Sen. Warren on Former FDA Commissioner's Pfizer Appointment: "Smacks of Corruption"
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Only days after it was announced that Scott Gottlieb, former commissioner of the U.S. Food and Drug Administration (FDA), was joining Pfizer’s board of directors, presidential hopeful Senator Elizabeth Warren (D-Mass) called for him to resign from the position.
Gottlieb joins Pfizer’s board as the company pushes further into the oncology market. Pfizer recently acquired Array BioPharma as well as restructured into three separate business units, established medicines, consumer healthcare and innovative medicines.
Before being chosen FDA Commissioner by the Trump administration, Gottlieb was a consultant to a number of big pharma companies, including Novo Nordisk, GlaxoSmithKline and Daiichi Sankyo. He also served on the boards of Gradalis, CombiMatrix Corp. and Aptiv Solutions.
Gottlieb left the FDA at the end of April and returned to his position at New Enterprise Associates as a special partner. In addition, Gottlieb is a resident fellow of the American Enterprise Institute. As a Pfizer director, he will receive a cash retainer of about $150,000, plus stock options.
Warren’s argument is that joining Pfizer so close after leaving the agent “smacks of corruption.” In a July 1 letter to Gottlieb, she said, “This kind of revolving door influence-peddling smacks of corruption, and makes the American people rightly cynical and distrustful about whether high-level Trump people rightly cynical and distrustful about whether high-level Trump administration officials are working for them, or for their future corporate employees.”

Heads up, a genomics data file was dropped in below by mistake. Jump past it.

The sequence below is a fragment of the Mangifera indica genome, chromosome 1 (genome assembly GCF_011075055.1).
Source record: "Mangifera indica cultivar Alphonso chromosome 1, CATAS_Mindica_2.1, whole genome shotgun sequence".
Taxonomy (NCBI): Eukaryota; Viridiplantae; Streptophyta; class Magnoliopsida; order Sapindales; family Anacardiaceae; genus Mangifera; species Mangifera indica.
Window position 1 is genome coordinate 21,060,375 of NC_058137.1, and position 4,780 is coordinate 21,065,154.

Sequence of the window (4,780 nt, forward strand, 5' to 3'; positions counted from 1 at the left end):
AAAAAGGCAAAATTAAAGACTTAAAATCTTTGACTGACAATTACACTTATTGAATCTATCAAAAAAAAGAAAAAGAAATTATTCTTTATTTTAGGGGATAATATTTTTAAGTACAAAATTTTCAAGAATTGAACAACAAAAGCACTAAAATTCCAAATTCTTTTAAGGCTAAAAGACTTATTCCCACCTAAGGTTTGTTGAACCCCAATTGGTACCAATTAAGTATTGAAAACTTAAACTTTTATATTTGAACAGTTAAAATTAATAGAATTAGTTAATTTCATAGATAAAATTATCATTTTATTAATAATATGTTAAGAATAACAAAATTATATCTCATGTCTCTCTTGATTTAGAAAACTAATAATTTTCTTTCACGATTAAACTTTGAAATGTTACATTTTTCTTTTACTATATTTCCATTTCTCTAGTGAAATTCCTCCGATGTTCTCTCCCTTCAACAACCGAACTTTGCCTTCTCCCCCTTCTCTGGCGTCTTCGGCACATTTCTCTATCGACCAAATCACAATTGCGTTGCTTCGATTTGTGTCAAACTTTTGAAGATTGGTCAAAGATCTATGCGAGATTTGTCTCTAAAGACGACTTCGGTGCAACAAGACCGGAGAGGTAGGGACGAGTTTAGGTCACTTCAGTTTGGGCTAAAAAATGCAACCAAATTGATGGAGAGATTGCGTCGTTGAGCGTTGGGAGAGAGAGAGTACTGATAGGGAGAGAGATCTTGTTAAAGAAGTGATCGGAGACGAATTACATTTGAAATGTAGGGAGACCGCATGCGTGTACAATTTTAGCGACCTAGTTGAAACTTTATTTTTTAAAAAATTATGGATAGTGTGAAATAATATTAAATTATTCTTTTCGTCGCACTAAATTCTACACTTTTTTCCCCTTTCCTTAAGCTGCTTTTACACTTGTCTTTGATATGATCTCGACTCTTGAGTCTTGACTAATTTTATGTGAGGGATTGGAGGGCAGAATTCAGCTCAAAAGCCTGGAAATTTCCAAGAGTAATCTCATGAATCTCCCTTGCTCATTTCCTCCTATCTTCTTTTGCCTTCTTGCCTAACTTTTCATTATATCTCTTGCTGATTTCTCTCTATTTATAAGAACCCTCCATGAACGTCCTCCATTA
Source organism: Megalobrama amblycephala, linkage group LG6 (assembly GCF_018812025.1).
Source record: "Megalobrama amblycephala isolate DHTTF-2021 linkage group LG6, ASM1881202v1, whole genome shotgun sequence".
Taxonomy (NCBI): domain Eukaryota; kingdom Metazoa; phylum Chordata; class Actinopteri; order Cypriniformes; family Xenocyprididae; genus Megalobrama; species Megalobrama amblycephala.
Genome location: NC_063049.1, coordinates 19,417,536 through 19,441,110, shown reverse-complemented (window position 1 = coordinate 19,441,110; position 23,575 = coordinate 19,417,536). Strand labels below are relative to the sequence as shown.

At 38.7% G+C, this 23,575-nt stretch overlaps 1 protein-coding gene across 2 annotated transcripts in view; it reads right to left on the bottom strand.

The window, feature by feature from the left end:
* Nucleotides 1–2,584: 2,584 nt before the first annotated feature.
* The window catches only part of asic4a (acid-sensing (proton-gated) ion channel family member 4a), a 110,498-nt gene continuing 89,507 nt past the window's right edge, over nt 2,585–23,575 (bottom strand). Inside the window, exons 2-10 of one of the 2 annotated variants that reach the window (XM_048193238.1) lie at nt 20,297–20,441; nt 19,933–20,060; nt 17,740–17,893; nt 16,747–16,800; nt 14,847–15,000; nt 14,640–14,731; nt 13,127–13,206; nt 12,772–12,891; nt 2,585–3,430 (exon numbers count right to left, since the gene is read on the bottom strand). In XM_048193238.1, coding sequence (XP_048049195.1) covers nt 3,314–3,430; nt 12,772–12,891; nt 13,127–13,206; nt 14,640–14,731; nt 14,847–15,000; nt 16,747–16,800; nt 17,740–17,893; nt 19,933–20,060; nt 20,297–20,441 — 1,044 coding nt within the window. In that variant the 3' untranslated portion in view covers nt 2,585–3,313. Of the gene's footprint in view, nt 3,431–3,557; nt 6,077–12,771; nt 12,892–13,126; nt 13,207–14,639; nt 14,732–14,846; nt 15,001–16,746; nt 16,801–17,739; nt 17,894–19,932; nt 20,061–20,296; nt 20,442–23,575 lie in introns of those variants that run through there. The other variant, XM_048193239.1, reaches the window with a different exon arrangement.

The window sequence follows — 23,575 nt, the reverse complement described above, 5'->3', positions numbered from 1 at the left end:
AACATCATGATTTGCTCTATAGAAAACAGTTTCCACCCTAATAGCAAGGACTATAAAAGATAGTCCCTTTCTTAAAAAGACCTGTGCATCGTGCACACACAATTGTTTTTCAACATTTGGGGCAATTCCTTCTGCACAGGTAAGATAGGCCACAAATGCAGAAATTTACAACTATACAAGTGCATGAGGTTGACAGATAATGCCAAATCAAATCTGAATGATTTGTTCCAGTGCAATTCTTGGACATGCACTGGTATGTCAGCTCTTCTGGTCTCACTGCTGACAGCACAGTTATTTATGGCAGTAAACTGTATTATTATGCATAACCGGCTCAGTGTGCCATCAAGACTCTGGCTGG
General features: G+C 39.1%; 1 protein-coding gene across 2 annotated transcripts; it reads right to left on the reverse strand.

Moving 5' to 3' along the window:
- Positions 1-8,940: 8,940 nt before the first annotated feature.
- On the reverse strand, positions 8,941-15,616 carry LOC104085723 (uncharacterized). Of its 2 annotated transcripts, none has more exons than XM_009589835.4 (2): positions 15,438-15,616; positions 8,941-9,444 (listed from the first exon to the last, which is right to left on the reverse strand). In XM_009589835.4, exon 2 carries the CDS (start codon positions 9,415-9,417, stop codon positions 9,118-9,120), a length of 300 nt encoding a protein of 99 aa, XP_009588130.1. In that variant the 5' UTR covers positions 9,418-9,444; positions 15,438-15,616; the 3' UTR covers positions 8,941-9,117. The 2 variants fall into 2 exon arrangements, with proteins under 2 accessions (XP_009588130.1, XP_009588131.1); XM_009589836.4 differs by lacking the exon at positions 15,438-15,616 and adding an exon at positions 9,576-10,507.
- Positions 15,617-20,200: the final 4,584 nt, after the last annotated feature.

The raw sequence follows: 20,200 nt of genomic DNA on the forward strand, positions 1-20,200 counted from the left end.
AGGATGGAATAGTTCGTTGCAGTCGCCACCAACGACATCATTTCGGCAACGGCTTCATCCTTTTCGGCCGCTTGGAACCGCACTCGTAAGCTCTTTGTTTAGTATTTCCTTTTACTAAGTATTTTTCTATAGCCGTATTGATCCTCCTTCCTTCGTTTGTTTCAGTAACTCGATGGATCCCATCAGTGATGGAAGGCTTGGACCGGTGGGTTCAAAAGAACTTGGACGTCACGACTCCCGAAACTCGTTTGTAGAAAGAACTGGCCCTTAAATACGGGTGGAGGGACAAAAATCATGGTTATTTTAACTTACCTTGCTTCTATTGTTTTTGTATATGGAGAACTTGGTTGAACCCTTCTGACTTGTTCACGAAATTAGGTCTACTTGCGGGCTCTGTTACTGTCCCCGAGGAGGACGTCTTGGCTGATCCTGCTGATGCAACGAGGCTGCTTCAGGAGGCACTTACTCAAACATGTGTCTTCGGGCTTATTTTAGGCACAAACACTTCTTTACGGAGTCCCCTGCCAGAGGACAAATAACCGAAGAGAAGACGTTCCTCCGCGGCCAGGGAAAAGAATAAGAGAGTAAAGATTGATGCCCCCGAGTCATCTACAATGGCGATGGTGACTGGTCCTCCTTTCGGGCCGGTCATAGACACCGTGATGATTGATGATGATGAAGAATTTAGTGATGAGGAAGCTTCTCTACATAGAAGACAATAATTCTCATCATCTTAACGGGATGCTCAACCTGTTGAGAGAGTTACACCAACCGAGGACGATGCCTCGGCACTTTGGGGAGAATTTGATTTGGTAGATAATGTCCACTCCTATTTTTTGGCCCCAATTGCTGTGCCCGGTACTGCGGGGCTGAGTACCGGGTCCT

For his part, Gottlieb in an interview with CNBC’s “Squawk Box” today said, “I worked with some large drugmakers before I came into the agency. I made no bones about the fact that I had expertise in life sciences and I made my living trying to promote innovation in this sector prior to coming to the agency.”
Recently, in an unlikely pairing, Rep. Alexandria Ocasio-Cortez (D-NY) and Sen. Ted Cruz (R-TX) agreed, at least on Twitter, to work on a bill that would have a lifetime ban on former members of Congress becoming lobbyists. This seems highly improbable to gain much traction in the House or the Senate and wouldn’t apply in Gottlieb’s case either way. The proposal came after a report by Public Citizens indicating that out of 44 members of Congress who retired or lost their seats in the most recent mid-term election, 26 went on to get jobs at lobbying firms.
It's extremely common for federal lawmakers to be hired by lobbying companies, partly because they know how laws work and who to talk to—they also provide a higher level of access.
And although Sen. Warren may have an issue with Gottlieb serving on a company’s board, in fact, as controversial as it is, there are no laws against sitting members of Congress from serving on corporate boards or buying and selling stock in industries they’re supposed to be overseeing. In their case, they can’t receive any compensation. On the other hand, this exception isn’t extended to top-level executive branch officials.
In the case of FDA commissioners, STAT notes that every FDA commissioner in the past 38 years has joined a pharmaceutical company board of directors after leaving the agency except David Kessler, who was commissioner from 1990 to 1997. Robert Califf and Peggy Hamburg, the FDA commissioners preceding Gottlieb, took directorships at Cytokinetics and Alnylam Pharmaceuticals, respectively.
Gottlieb indicated that he would respond to Warren’s letter “promptly, directly, and privately,” adding, “While I was at FDA, I had a productive relationship with Sen. Warren, working together to advance shared public health goals.”